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Putin opponent Navalny ‘poisoned’: lawyer

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Russian opposition leader Alexei Navalny, who was detained during May 5 anti-Putin rally, arrives at the courthouse in Moscow . / AFP PHOTO / Kirill KUDRYAVTSEV

Russian opposition leader Alexei Navalny was “poisoned” by an unidentified toxic substance but doctors have sent him back to jail despite his condition, his lawyer and personal physician said Monday.

President Vladimir Putin’s top opponent was rushed to hospital on Sunday a day after almost 1,400 people were arrested at an unauthorised protest, in the largest police crackdown on dissent in recent years.

Navalny was hospitalised following what was described as an acute allergic reaction, but his supporters later said they believed he had been exposed to poison.

“It is indeed poisoning by some unknown chemical substance,” his lawyer Olga Mikhailova told reporters Monday outside Moscow’s hospital No 64, which treated Navalny.

Navalny on Sunday had swollen eyelids, discharge in the eye and a rash on his upper body, his personal physician Anastasia Vasilyeva said.

She told reporters on Monday that both she and the 43-year-old politician believe the reaction could have been a response to “some chemical agent”.

Navalny has been in jail since last week for calling an unauthorised rally.

Vasilyeva said doctors at the hospital diagnosed him with a skin condition, adding that he had improved after being treated with a steroid.

But he has been sent back to jail despite needing to continue the treatment, she said, raising concerns over the danger to his health in prison and the possibility that his cell could be contaminated.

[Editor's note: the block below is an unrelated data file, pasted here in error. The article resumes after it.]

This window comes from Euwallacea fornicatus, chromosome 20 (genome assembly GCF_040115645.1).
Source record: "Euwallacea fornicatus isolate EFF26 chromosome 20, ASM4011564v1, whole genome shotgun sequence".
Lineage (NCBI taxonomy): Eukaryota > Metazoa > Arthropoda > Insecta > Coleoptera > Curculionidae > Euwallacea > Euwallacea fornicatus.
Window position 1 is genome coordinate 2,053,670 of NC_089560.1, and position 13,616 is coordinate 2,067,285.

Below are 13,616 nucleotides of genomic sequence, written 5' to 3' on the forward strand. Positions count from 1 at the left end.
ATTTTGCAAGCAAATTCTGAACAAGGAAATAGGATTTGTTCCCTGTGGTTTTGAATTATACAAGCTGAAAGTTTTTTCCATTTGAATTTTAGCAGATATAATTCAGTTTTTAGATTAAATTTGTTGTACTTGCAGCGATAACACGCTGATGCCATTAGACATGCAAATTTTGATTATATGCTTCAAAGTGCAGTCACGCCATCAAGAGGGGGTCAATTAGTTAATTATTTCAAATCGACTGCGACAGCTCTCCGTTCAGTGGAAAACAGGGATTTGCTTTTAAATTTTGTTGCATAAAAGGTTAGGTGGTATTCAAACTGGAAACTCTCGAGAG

A senior doctor at the hospital told reporters that Navalny’s health was not under threat.

But Vasilyeva accused the hospital doctors of not wanting to find out what caused Navalny’s condition.

“Alexei has been clearly sent back to the detention centre on orders from above,” she said.

Vasilyeva is an ophthalmologist who had treated Navalny previously after he nearly lost the sight in one eye after an attack in 2017.

He has never suffered from allergies in the past, she said.

‘Rotten system’
The Russian opposition leader is serving a 30-day jail sentence for calling Saturday’s rally after authorities blocked prominent independent candidates from taking part in Moscow parliament elections in September.

The Kremlin on Monday scrambled to contain a fresh political crisis after police brutally crushed a peaceful rally that saw thousands take to the Moscow streets at the weekend to urge the authorities to open up the tightly-controlled system.

Ahead of the rally police detained a number of popular opposition politicians who have fought to get on the ballot.

On Monday, prominent opposition politician Ilya Yashin was jailed for 10 days, while a lesser known independent would-be candidate, Konstantin Yankauskas, was sentenced to seven days in jail.

“I am not afraid of your rotten system, your arrests or your detention centres,” Yashin said in court, according to an account that he published on social media.

The opposition has called for a new protest on Saturday and more than 8,000 people on Facebook indicated interest in the fresh rally.

Independent politician Yulia Galyamina said authorities had apparently sought to prevent a new rally from taking place by jailing top activists.

Despite the crackdown, thousands of protesters — many in their 20s and early 30s — on Saturday turned up in central Moscow and clashed with police.

Liberal Russian media estimated the turnout was up to 15,000 people.

Germany slammed “the disproportionately tough police action” and urged the detained protesters’ release.

On social media, Russians have seethed with anger over the brutality of police tactics, sharing stories of injuries and detentions.

As police on Saturday beat up protesters with batons and indiscriminately arrested people including the elderly and passers-by, Putin dived to the bottom of the Gulf of Finland aboard a submersible.

Activists ‘banged up’
The Bell, a respected Russian-language online publication, said the Kremlin had underestimated Muscovites’ anger and readiness to protest.

“Now we’ll have to think what to do with all of this,” it quoted a Kremlin source as saying.

A person familiar with the Kremlin thinking told the Bell that the most prominent activists would be “banged up”, while the rest would be intimidated.

More than 21,000 people signed a petition calling on Moscow Mayor Sergei Sobyanin to resign.


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